Have Loose and Leafy Posts sent you by Email

Thursday, 25 September 2014


A chicory flower and convolvulus leaves.
The picture is dark but I wanted you to see the curly stamens.

I'm horribly repetitive. It's because of the seasons. I'll blame it on them entirely. Every year come spring I go and look at a hawthorn tree. Not any old tree; the same one every year. Come autumn, when the haws are almost overwhelming in their colour and quantity I go and see a different tree. Absurd but . .  it just happens. I head back to the familiar.

It's wonderfully reassuring. It may be that what I saw in the spring, or last year, or the year before is still there. Or it might not be. Either way it helps me feel rooted, part of the year. My input is zilch. But it confirms I belong.

A pom-pom of ivy flowers upon which a single bright red haw has fallend
Ivy flowers with a fallen haw.
Unconventional as flowers go but beloved of hoverflies.
Perhaps I also feel a little smug. I could stop people and say 'there were rose-hips here last year. Do you see, there are only three this year and even they are buried in the undergrowth'. It would be getting my own back from all those who stop to ask me what I'm looking at and are disappointed when I say 'the back of this leaf'.

The rose-hips I visit really are missing this year. And, oddly, where there's a gap between hawthorn trees the one on the left has few berries but the one on the right has just as many as usual. Esoteric and completely pointless knowledge!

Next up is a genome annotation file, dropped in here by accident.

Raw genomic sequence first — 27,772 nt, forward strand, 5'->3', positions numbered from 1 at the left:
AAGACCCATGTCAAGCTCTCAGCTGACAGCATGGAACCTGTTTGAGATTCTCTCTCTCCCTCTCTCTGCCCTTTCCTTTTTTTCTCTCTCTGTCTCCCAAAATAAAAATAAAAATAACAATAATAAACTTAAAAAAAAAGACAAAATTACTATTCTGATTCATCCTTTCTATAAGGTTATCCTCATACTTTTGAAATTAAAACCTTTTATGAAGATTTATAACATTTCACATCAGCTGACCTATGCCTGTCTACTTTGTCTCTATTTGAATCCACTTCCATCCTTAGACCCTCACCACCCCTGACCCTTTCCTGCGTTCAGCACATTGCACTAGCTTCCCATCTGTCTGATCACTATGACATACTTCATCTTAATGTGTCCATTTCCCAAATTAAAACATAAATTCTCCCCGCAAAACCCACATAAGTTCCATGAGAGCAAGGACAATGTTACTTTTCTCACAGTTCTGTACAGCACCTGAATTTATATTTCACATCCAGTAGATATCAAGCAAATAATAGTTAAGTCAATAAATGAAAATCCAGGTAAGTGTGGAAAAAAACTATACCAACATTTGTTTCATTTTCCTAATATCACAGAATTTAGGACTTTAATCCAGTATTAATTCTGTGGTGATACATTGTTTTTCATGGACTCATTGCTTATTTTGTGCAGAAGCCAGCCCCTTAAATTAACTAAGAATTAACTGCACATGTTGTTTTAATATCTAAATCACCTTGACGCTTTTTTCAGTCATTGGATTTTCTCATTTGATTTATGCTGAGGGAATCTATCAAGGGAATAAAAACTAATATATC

Branch of a hawthorn tree laden with bright red haws against a blue sky
Haws - the fruit of hawthorn trees. Still in profusion on 25th September.
A sharp wind at this time of year can easily transform the view.

Dark Bush Cricket sitting on a bramble
I was looking for hoverflies. I'm always looking for hoverflies!
And I was eating blackberries as I went.
(One always eats blackberries while walking in autumn.)
Leaning into a bramble across trampled ground
I came across a Dark Bush Cricket.
(Pholidoptera griseoaptera)
There it was. Then it was gone.
I was lucky it paused between leaps.
Stamens are fascinating.
Photography made me see them. I'd never noticed them before I started taking pictures of flowers. And once I'd seen them in their elegance and beauty and different-one-plant-from-another-ness, and the blobs of pollen on their ends . . . all that stuff, I've not been able to stop trying to take their pictures.

Why this happens specially in autumn I don't know. Perhaps because of the light. Maybe it's a time when they show up well. Or maybe it's because the plants which flower at this time of year have especially prominent ones so they catch my attention.

Viper's Bugloss showing how it looks like frost in autumn